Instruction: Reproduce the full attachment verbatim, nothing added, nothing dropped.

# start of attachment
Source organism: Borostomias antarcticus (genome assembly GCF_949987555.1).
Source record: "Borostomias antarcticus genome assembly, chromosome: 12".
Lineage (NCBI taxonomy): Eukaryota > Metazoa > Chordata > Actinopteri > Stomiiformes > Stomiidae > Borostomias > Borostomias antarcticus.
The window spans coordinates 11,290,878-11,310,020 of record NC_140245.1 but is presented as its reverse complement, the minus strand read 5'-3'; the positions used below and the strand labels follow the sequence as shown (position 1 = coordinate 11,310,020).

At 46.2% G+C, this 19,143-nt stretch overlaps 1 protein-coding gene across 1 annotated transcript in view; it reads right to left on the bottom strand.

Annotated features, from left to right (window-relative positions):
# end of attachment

Source organism: Borostomias antarcticus (genome assembly GCF_949987555.1).
Source record: "Borostomias antarcticus genome assembly, chromosome: 12".
Lineage (NCBI taxonomy): Eukaryota > Metazoa > Chordata > Actinopteri > Stomiiformes > Stomiidae > Borostomias > Borostomias antarcticus.
The window spans coordinates 11,290,878-11,310,020 of record NC_140245.1 but is presented as its reverse complement, the minus strand read 5'-3'; the positions used below and the strand labels follow the sequence as shown (position 1 = coordinate 11,310,020).

At 46.2% G+C, this 19,143-nt stretch overlaps 1 protein-coding gene across 1 annotated transcript in view; it reads right to left on the bottom strand.

Annotated features, from left to right (window-relative positions):